March is Women’s History Month. It’s the perfect time to reflect on the contributions of all of the working women in our lives.
In my family, I represent the fourth generation of women who have worked outside of home. My maternal great-grandmother worked for the War Department, the Pentagon, and the CIA until her retirement.
My paternal grandmother, Lona Bamber, was a serial entrepreneur despite only having a middle school education. She started working full-time as a teenager, out of necessity, when her mother passed away. She started and ran several family businesses including a furniture store, an antique store, a lunch counter at a gas station, a fur trading business, a telegraph business, and an apple orchard that later became a rum-running business. (When the Depression caused a downturn in sales, they turned the harvests into applejack moonshine. She wasn't proud of this, but I think it’s an example of her resourcefulness).
My great-grandmother’s and grandmother’s hard work, street smarts, charisma, kindness, and business success inspired me, as did my own mother’s career in non-profit work as a writer, editor, and activist.
Today, women own or co-own 45% of all businesses in the United States according to the U.S. Small Business Administration. Without a doubt, women-owned businesses help drive our nation’s economic growth.
However, the majority of these businesses are small (solopreneurs, or only one or two other employees) with great potential to grow in revenue and job creation. There’s a significant size disparity between women-owned businesses and their peers. This gap, known as the “missing middle,” means that women-owned businesses, especially those owned by women of color, are less likely to scale. Contributing factors include:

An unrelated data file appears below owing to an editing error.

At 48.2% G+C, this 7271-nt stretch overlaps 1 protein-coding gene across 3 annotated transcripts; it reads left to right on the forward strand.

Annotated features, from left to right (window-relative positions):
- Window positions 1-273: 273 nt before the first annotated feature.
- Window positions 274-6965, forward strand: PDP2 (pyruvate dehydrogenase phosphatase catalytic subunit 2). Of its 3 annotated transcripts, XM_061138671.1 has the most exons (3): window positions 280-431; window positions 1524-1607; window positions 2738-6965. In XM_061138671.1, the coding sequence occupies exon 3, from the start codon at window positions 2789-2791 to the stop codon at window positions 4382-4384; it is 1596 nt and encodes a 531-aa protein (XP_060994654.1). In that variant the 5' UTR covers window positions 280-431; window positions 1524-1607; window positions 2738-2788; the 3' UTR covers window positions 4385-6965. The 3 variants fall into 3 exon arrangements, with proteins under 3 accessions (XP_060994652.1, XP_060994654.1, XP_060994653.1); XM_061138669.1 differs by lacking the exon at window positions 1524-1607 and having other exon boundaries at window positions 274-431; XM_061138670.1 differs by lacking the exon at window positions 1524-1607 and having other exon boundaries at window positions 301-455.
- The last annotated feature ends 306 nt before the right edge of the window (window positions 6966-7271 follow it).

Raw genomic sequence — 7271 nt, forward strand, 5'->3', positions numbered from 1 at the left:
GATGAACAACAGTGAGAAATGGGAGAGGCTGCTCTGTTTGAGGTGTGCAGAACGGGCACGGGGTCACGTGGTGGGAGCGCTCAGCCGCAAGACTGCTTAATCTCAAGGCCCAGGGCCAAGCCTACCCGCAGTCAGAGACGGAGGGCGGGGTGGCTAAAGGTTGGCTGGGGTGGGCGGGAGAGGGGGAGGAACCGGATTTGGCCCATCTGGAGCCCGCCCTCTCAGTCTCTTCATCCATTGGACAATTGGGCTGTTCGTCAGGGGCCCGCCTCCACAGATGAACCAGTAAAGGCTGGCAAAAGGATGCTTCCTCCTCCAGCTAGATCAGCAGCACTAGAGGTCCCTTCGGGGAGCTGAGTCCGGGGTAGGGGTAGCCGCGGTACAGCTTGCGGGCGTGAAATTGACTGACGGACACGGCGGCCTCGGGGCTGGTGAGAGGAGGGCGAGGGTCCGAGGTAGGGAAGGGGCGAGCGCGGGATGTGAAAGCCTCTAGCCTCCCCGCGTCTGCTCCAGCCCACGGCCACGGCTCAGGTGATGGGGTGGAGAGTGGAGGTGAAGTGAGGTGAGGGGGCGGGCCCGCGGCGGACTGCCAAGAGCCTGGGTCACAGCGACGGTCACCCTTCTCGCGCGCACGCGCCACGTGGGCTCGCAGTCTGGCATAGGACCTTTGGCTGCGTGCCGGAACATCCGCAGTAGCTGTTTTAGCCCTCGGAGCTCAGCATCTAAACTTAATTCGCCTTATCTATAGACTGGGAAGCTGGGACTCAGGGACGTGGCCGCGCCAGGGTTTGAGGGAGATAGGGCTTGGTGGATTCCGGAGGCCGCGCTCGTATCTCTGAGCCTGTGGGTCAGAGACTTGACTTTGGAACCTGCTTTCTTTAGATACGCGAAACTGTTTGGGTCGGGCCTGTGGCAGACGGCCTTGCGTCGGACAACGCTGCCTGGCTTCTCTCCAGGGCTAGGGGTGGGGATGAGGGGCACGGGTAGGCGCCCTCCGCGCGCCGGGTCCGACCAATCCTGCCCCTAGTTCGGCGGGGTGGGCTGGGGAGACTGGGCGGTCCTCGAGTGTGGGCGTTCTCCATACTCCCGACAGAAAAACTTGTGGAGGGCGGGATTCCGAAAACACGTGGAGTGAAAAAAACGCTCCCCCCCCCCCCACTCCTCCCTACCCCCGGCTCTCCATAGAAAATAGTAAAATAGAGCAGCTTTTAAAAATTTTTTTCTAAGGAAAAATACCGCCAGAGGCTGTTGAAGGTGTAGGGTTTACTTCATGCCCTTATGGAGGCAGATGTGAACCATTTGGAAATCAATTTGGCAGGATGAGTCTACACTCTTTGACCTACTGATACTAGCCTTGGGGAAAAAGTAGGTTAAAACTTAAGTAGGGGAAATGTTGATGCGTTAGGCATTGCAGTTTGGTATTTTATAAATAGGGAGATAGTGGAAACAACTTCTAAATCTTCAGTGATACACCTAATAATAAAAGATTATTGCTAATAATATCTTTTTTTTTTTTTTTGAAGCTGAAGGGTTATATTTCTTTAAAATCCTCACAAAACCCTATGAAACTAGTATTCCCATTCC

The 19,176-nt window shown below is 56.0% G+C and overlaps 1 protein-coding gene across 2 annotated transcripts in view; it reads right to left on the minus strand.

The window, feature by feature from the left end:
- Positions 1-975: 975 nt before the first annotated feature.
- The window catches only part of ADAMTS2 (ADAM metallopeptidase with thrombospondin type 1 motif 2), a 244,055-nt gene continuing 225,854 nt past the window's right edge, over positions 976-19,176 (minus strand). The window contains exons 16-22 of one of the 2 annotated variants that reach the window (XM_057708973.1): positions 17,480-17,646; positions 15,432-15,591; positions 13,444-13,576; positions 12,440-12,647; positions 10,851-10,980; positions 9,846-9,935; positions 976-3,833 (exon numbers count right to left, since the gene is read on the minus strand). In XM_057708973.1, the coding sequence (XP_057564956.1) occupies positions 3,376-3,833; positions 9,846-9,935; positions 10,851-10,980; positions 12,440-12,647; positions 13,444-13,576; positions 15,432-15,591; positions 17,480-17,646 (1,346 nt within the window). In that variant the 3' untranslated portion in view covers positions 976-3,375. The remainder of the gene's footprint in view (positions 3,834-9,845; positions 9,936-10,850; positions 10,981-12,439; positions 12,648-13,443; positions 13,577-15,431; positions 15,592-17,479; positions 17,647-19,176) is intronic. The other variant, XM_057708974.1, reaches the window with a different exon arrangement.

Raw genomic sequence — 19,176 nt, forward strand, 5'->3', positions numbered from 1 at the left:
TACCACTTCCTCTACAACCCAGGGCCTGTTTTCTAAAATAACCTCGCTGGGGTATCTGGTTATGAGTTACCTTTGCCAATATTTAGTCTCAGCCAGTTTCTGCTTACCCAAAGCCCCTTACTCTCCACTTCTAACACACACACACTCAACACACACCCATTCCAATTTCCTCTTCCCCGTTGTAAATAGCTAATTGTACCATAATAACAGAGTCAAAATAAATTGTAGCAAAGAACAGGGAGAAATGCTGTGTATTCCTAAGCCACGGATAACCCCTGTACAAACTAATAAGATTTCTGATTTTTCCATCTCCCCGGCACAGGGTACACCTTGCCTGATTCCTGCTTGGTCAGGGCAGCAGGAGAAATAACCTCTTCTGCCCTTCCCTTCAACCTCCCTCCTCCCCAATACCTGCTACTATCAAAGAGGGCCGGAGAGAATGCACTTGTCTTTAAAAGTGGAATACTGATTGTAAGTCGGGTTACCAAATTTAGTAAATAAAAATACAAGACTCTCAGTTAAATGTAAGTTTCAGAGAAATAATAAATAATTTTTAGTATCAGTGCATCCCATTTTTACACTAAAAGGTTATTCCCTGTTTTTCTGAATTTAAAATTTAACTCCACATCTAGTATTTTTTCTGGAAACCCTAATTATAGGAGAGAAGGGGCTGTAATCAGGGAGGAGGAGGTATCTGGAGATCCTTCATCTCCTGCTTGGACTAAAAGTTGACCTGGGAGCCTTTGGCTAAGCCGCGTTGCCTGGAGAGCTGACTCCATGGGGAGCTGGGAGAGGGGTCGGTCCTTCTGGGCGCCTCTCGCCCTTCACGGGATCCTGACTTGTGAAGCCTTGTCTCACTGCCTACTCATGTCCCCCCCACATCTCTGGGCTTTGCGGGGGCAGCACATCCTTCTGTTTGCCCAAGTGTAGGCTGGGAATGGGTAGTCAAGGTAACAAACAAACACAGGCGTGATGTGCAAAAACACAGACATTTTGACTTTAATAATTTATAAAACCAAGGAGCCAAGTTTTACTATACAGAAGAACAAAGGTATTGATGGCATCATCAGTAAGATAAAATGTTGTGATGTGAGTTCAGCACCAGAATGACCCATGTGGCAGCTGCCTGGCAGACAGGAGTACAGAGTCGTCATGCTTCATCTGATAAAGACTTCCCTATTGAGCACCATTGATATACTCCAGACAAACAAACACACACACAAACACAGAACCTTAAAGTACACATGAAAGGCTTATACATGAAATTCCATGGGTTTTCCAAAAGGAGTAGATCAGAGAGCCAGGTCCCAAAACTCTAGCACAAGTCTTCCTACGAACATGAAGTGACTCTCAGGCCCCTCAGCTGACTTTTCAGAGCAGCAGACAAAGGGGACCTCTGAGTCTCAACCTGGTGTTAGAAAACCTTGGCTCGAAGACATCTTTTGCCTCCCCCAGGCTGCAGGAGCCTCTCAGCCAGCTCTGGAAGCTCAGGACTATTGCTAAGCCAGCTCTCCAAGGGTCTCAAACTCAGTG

- Market misperceptions
- Access to funding
- Businesses that are not as profitable
- Network exclusion
- Managing expansion while underfunded
- Lack of access to mentors and education on how to scale a business
Just like my grandmother, more women (27%) around the globe started their businesses “out of necessity,” compared to men (21.8%), and there is also a reported increase in women who have side hustles or gigs out of necessity.
The State of Women-Owned Businesses Report, commissioned by American Express, calls these women “sidepreneurs” and reports they’ve grown at a rate that’s nearly twice as fast as the overall growth in female entrepreneurship: 39% compared to 21%, respectively.
“We should learn from the data to guide the development of an ecosystem that works well for all, informed by social, cultural, political, and economic contexts,” says author and Babson Professor Emeritus Dr. Patricia Greene.
We’ve made a lot of progress since my grandmother’s rum-running days, but the research is clear: women have not yet met their full business potential. We need more diverse and inclusive entrepreneurial ecosystems addressing the challenges faced by women business owners specifically.
Luckily, there are a few resources already available:
- SCORE has the nation’s largest network of expert business mentors. Mentors volunteer their time to work with prospective or current entrepreneurs, and are placed with their mentees based on location, industry, and experience. SCORE also offers many workshops and classes for entrepreneurs.
- The National Association of Women Business Owners (NAWBO) is a dues-based organization that focuses specifically on women business owners and leaders. Members work with local chapters to discuss issues, network, take courses, and more. Members can also participate in the national events and use NAWBO’s online educational resources.
- SBA’s Ascent has free videos, articles, case studies, and more specifically written for women looking to grow existing businesses.
Take a moment to recognize all of the working women in your lives. I’m grateful for the women who paved the way for me and my colleagues—and I’m hopeful with each subsequent generation that we will close the gaps.